Outstanding works by Flemish, Dutch and Italian painters from the collection of the Dulwich Picture Gallery in London may be viewed at the Royal Łazienki Museum from 9 September to 1 December 2022. The paintings will be presented in Poland for the first time.

The exhibition "Masterpieces for the King? Rubens, van Dyck, Teniers the Younger from the collections of Dulwich Picture Gallery" is open on Tuesday, Wednesday and Sunday from 10.00 to 16.00 and on Thursday, Friday and Saturday from 10.00 to 18.00.

European masterpieces in Royal Łazienki

Five masterpieces of 17th- and 18th-century European painting are on display at the Officer Cadets School: "Portrait of a Lady" by Peter Paul Rubens, "Madonna and Child" by Anthony van Dyck, "Talking Peasants Against a Landscape with a Church" by David Teniers the Younger, "The Judgement of Paris" by Adriaen van der Werff and "Soldiers Playing Dice" by Salvatore Rosa. Before these paintings were added to the collection of the Dulwich Picture Gallery, they were purchased by Noel Desenfans, a popular London art dealer, and advertised as "acquired for His Majesty the King of Poland"

"Portrait of a Lady" by Peter Paul Rubens

Peter Paul Rubens (1577–1640), one of the most prominent artists of the Baroque era, worked on commission for Europe’s greatest rulers and courts in Italy, Paris, Brussels, Madrid and London. His large-scale religious and mythological paintings are characterized by baroque grandeur, virtuosity in painting technique and rich, luscious colours. He was also an outstanding portraitist.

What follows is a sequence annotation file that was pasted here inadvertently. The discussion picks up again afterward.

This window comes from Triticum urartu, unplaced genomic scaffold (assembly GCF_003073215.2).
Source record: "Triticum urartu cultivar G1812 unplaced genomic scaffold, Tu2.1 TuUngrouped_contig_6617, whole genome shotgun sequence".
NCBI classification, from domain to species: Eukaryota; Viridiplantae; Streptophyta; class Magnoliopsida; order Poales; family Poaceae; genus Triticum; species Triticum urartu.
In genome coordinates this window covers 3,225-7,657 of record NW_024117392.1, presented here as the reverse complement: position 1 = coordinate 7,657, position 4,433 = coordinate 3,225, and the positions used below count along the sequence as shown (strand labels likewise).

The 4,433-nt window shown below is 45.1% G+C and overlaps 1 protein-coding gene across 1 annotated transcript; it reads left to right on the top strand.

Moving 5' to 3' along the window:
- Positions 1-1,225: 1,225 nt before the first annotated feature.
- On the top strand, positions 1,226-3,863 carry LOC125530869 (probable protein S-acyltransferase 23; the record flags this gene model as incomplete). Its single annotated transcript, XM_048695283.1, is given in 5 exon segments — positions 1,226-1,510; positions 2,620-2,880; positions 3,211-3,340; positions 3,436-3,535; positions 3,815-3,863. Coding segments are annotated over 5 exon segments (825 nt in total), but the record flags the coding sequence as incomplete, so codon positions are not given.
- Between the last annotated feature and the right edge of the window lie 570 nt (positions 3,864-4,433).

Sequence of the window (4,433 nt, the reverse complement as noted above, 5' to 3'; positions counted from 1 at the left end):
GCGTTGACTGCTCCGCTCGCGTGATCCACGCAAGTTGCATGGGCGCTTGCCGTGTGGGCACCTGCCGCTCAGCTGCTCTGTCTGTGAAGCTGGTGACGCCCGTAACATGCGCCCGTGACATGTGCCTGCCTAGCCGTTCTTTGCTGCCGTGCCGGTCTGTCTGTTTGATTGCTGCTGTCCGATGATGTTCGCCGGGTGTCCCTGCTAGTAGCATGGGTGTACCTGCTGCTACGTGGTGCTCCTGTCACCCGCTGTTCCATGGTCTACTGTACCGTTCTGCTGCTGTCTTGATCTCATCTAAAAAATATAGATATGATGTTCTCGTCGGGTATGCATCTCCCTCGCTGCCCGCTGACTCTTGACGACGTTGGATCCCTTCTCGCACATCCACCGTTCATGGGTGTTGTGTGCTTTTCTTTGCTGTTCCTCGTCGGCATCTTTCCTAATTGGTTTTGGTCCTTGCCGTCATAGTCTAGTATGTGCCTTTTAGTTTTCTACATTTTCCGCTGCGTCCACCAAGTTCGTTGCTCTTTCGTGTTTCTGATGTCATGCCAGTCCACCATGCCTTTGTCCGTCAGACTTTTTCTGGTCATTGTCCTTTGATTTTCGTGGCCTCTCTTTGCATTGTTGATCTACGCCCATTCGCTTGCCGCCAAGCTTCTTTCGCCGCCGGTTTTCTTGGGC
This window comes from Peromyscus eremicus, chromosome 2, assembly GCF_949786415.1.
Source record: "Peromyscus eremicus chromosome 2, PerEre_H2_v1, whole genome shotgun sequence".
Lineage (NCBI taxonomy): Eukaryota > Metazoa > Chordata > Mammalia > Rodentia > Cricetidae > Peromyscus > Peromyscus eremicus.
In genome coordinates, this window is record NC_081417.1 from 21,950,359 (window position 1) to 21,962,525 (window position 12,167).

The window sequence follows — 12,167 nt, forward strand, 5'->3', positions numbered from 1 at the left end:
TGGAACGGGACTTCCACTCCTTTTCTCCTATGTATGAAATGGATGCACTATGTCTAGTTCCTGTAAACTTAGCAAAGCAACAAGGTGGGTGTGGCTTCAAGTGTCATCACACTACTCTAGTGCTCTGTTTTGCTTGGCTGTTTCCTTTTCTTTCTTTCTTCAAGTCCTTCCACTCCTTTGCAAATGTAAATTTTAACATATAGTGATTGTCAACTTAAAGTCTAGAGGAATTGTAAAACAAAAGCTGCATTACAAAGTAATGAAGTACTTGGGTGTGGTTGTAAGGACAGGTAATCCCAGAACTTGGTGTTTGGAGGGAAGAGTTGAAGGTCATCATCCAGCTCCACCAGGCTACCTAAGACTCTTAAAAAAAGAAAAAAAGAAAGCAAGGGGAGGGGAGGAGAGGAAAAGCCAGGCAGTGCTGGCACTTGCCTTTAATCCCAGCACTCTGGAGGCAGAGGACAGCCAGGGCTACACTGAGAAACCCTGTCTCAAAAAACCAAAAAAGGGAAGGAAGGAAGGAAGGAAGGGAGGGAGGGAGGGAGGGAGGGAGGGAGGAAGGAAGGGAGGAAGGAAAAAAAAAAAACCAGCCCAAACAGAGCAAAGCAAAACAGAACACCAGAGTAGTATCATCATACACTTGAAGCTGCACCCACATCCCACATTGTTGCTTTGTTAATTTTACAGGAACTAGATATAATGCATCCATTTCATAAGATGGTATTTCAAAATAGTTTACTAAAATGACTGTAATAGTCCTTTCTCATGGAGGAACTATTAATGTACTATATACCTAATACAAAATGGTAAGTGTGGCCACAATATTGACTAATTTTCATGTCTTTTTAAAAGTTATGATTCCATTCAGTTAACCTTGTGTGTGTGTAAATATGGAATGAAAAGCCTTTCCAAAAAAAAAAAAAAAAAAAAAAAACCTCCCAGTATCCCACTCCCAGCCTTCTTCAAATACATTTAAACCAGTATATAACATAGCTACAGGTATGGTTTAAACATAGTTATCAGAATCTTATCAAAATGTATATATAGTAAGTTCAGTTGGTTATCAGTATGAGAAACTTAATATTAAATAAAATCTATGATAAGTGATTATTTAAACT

It is not certain who the lady depicted by him is. Some researchers believe that she may be the Duchess Catherine Manners (c. 1603–1649), wife of George Villiers, Duke of Buckingham. However, the elements of her costume suggest that the portrait should be placed around 1625. Catherine was younger at the time. In the 18th century, the painting, which Desenfans acquired with the intention to add it to the collection of Stanislaus Augustus, was regarded as representing Catherine de Medici.

The model remains unidentified, however there is no doubt that she came from the highest aristocratic circles. She wears an exquisite court dress as was fashionable in Paris at the time. The lady’s shoulders and waist are decorated with rich strings of pearls, and the bodice of the dress with a jewelled rosette. In a part of the dress, the painting remained unfinished. However, the head of the portrayed woman was superbly rendered. Her dishevelled fawn hair is shown masterfully using delicate brushstrokes, and the luminous complexion of the gracefully smiling face with full cheeks is rendered with subtle, sophisticated shades of pinks and fleshy whites.

It is not known when the London art dealer came into possession of the portrait. In 1802, he put it up for auction among the works advertised as being purchased for Stanisław August. Four paintings in the King’s collection are believed to be Rubens originals; it is unknown whether any of them were actually original.